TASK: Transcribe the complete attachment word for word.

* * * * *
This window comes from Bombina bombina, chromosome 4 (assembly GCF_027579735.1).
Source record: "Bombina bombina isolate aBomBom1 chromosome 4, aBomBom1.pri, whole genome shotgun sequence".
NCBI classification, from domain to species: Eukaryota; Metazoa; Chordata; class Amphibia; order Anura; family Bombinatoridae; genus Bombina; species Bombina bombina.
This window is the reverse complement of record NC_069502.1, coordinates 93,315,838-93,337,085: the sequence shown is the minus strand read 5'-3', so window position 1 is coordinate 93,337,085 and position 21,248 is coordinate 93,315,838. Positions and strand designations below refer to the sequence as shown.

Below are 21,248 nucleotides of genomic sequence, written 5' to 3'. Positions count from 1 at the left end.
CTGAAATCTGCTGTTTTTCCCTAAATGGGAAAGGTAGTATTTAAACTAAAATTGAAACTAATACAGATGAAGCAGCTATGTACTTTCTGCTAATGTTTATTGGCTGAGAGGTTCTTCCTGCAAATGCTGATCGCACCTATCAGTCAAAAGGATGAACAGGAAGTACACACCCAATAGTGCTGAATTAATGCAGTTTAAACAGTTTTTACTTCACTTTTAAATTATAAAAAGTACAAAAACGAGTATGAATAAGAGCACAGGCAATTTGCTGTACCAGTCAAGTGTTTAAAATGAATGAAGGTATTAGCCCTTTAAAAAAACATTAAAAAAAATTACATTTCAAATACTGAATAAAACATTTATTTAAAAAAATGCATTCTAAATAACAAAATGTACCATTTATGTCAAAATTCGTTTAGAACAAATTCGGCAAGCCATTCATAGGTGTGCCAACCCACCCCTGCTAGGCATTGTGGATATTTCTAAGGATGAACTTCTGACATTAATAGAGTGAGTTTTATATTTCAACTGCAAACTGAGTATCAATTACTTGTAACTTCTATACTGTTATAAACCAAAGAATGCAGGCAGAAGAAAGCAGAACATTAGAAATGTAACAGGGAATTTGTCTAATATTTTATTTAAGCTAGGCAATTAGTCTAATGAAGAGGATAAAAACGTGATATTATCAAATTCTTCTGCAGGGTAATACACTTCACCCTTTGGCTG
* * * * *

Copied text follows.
This window comes from Bombina bombina, chromosome 4 (assembly GCF_027579735.1).
Source record: "Bombina bombina isolate aBomBom1 chromosome 4, aBomBom1.pri, whole genome shotgun sequence".
NCBI classification, from domain to species: Eukaryota; Metazoa; Chordata; class Amphibia; order Anura; family Bombinatoridae; genus Bombina; species Bombina bombina.
This window is the reverse complement of record NC_069502.1, coordinates 93,315,838-93,337,085: the sequence shown is the minus strand read 5'-3', so window position 1 is coordinate 93,337,085 and position 21,248 is coordinate 93,315,838. Positions and strand designations below refer to the sequence as shown.

Below are 21,248 nucleotides of genomic sequence, written 5' to 3'. Positions count from 1 at the left end.
CTGAAATCTGCTGTTTTTCCCTAAATGGGAAAGGTAGTATTTAAACTAAAATTGAAACTAATACAGATGAAGCAGCTATGTACTTTCTGCTAATGTTTATTGGCTGAGAGGTTCTTCCTGCAAATGCTGATCGCACCTATCAGTCAAAAGGATGAACAGGAAGTACACACCCAATAGTGCTGAATTAATGCAGTTTAAACAGTTTTTACTTCACTTTTAAATTATAAAAAGTACAAAAACGAGTATGAATAAGAGCACAGGCAATTTGCTGTACCAGTCAAGTGTTTAAAATGAATGAAGGTATTAGCCCTTTAAAAAAACATTAAAAAAAATTACATTTCAAATACTGAATAAAACATTTATTTAAAAAAATGCATTCTAAATAACAAAATGTACCATTTATGTCAAAATTCGTTTAGAACAAATTCGGCAAGCCATTCATAGGTGTGCCAACCCACCCCTGCTAGGCATTGTGGATATTTCTAAGGATGAACTTCTGACATTAATAGAGTGAGTTTTATATTTCAACTGCAAACTGAGTATCAATTACTTGTAACTTCTATACTGTTATAAACCAAAGAATGCAGGCAGAAGAAAGCAGAACATTAGAAATGTAACAGGGAATTTGTCTAATATTTTATTTAAGCTAGGCAATTAGTCTAATGAAGAGGATAAAAACGTGATATTATCAAATTCTTCTGCAGGGTAATACACTTCACCCTTTGGCTG